Does your doctor seem rushed? Indifferent? Humorless? Agitated? What should you do if you’re dissatisfied, aside from dumping the doc?
It can make you feel vulnerable, waiting for your doctor to walk into the room. Perhaps you have a couple of new health concerns you'd like to discuss during your visit, or questions about starting an exercise program.
The doctor's bedside manner can make an enormous difference in your ability to communicate. Does the doctor seem rushed? Indifferent? Humorless? Agitated? What should you do if you're dissatisfied with the visit?
Charlene Cheek said some doctors don't listen or are "too old-school authoritarian - 'Just do what I say and don't question me.'"
Her ideal doctor would be one who "tells us what he thinks is the problem or needs to be done, and then listens to our concerns if we have any and considers what we are saying seriously."
If you're unhappy with the service from your physician and are considering going somewhere else, Richard Rolston, president and chief executive officer of Hospital Sisters Health System in Springfield, Ill., suggests talking to your doctor first.
"First thing to do is speak to the physician and let them know," he said. "If there was something in the practice that's not good for patients - a long wait, rude receptionists - if no one told the physician about those things, he won't be aware to change them."
Travis Dowell, vice president of Memorial Physician Services in Springfield, also urged patients to speak up.
"Whenever a patient gets to the point when they are thinking of leaving a physician, they should use the next time they see the physician to voice those concerns," he said.
That conversation may present an opportunity to find resolution between the doctor and patient.
"However, if you go through that process and you feel like you don't have resolution, you may even want to speak to the onsite administrators to discuss the problem. They can help you at least transfer your records," Dowell said.
In the exam room
Rolston said bedside manner plays an important role in determining how patients respond to their doctors.
Patients can become frustrated when they "feel like they're not being listened to, or the doctor seems rushed, or they don't think the physician is showing compassion," he said. "With the nature of the health-care system today, it's easy for doctors to feel rushed. Sometimes it's just important to slow down," he said.
If something isn't clear, it's OK to seek more information.
"If something doesn't seem right, talk to the doctor," Rolston said. "Don't be afraid to ask the question before the doctor has left the room. The doctor will appreciate that as well, because he wants to be on the same page as the patient.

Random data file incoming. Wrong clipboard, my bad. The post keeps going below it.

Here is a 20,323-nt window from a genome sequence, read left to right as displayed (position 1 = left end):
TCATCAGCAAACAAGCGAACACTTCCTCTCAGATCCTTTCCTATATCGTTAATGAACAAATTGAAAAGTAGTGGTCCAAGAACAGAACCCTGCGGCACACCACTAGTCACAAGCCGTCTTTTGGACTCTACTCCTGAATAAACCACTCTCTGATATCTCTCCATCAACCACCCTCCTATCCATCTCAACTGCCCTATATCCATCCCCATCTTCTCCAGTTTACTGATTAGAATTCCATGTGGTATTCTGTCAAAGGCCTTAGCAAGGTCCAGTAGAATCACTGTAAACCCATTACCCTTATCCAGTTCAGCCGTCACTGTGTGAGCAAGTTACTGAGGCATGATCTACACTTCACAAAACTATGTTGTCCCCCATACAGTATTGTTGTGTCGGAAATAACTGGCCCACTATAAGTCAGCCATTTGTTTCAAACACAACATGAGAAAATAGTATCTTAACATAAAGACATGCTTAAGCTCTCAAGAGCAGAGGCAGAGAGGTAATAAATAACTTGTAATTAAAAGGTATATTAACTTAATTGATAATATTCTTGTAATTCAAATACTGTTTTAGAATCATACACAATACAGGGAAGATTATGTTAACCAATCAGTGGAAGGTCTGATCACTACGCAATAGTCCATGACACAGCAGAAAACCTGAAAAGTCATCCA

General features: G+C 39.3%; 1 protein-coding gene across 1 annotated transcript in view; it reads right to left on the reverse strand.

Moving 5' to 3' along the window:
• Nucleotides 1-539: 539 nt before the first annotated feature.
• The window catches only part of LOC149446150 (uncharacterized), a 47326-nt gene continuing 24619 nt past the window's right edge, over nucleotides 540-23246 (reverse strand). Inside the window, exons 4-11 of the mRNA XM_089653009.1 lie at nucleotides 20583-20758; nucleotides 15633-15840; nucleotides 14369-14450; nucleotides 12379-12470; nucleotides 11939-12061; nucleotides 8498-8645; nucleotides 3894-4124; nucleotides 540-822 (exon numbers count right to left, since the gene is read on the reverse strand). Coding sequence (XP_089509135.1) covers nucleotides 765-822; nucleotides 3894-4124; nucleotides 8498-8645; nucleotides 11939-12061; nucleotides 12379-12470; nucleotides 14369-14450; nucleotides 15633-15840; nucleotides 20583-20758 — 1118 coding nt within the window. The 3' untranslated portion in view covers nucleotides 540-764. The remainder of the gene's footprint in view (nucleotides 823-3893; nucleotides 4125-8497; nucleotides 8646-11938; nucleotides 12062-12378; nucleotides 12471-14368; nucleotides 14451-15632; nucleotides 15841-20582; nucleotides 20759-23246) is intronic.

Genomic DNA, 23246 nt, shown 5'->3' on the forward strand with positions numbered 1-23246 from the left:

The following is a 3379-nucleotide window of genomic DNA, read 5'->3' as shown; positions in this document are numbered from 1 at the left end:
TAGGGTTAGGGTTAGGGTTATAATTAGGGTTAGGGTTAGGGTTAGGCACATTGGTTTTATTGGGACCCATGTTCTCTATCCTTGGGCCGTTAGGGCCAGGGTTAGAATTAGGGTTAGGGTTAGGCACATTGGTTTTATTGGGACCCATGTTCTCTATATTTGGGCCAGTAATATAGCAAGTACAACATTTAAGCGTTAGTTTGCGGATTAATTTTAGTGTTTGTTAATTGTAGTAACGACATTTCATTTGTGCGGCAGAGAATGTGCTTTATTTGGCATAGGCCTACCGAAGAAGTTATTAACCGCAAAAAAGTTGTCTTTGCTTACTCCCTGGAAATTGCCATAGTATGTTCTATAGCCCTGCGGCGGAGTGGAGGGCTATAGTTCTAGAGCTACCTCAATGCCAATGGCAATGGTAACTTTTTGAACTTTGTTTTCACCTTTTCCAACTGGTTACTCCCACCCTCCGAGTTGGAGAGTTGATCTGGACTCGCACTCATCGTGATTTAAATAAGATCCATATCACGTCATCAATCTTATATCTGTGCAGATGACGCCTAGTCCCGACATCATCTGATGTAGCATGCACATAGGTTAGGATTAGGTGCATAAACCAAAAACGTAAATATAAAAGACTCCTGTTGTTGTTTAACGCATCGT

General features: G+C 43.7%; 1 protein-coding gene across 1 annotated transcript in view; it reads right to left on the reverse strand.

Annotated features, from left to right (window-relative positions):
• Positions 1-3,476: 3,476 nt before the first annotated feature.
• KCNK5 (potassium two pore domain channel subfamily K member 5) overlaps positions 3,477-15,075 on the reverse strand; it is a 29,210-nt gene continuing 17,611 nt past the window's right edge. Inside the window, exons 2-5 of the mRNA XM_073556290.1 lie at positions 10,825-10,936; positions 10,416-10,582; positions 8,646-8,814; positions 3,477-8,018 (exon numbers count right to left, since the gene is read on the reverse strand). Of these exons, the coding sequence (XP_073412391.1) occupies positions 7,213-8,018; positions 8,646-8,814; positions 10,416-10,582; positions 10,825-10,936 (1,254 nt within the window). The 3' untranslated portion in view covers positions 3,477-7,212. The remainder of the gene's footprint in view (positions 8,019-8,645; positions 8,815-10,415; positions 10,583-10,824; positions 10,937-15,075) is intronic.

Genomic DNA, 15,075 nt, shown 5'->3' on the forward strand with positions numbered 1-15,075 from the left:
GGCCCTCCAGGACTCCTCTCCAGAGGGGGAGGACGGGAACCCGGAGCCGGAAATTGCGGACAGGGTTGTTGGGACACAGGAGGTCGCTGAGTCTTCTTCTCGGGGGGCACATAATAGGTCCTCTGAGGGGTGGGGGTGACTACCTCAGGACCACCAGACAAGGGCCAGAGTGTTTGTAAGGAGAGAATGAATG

"At the end of the day, that's what doctors want. The best care they can give to their patients."
End of the relationship
Sometimes, however, things just don't work out.
"There's always going to be times when it's just not a good fit," Rolston said. "Most clinics will do whatever they can to help unhappy patients transfer to another office."
If you decide to transfer to a different practice, you'll have to sign a form authorizing the release of your medical records. "You can get that form from either the clinic you're leaving or the one you're going to," Dowell said.
If you find yourself looking for a new doctor, either because you're leaving the one you've been seeing or you're moving to a new location, there are a few approaches you can take to make the search more productive.
"The first thing every patient should do is sit down with paper and pencil and write down what they want from a physician's practice. What are the office hours, do they prefer male or female, will the doctor travel," Rolston said.
If you work all day, you may want to find out if there are any clinics with evening hours.
Don't hesitate to call the practice. "It's OK to pick up phones and ask those questions," Rolston said.
He also suggests looking for physicians who are board-certified. "I think that's a really good litmus test."
"You just have to do your homework," Rolston said. "When you think about it, there's nothing more important than your health."
Cheek echoed Rolston's advice. She said you should give the same care to selecting your doctor as you would to choosing a contractor or hiring anyone to work for you.
"So you need to think positive, be polite, but do your homework and be assertive, too," she said.
Rolston suggested looking for doctors and clinics that are "patient-centric." While you're in the clinic, ask yourself, "Is the focus on me?"
Both Rolston and Dowell advised asking neighbors and co-workers for suggestions on good physicians. Dowell said some physicians will advertise when they are accepting new patients, or will make that information known on the practice's Web site.